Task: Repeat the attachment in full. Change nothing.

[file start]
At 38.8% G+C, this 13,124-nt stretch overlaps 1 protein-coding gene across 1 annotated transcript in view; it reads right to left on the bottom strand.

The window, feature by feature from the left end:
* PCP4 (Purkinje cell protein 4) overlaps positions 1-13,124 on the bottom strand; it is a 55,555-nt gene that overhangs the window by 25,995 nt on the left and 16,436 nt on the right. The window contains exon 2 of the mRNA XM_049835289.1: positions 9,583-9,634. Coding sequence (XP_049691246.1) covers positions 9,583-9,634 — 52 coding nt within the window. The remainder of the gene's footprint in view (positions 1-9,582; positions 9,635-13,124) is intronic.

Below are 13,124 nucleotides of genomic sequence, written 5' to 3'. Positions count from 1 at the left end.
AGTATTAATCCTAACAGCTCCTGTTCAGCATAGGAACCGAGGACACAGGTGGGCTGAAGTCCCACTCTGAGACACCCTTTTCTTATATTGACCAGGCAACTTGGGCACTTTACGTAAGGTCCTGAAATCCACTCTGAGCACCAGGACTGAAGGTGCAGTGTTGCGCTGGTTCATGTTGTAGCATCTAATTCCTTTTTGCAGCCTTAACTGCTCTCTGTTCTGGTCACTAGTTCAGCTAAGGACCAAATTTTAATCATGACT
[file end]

At 38.8% G+C, this 13,124-nt stretch overlaps 1 protein-coding gene across 1 annotated transcript in view; it reads right to left on the bottom strand.

The window, feature by feature from the left end:
* PCP4 (Purkinje cell protein 4) overlaps positions 1-13,124 on the bottom strand; it is a 55,555-nt gene that overhangs the window by 25,995 nt on the left and 16,436 nt on the right. The window contains exon 2 of the mRNA XM_049835289.1: positions 9,583-9,634. Coding sequence (XP_049691246.1) covers positions 9,583-9,634 — 52 coding nt within the window. The remainder of the gene's footprint in view (positions 1-9,582; positions 9,635-13,124) is intronic.

Below are 13,124 nucleotides of genomic sequence, written 5' to 3'. Positions count from 1 at the left end.
AGTATTAATCCTAACAGCTCCTGTTCAGCATAGGAACCGAGGACACAGGTGGGCTGAAGTCCCACTCTGAGACACCCTTTTCTTATATTGACCAGGCAACTTGGGCACTTTACGTAAGGTCCTGAAATCCACTCTGAGCACCAGGACTGAAGGTGCAGTGTTGCGCTGGTTCATGTTGTAGCATCTAATTCCTTTTTGCAGCCTTAACTGCTCTCTGTTCTGGTCACTAGTTCAGCTAAGGACCAAATTTTAATCATGACT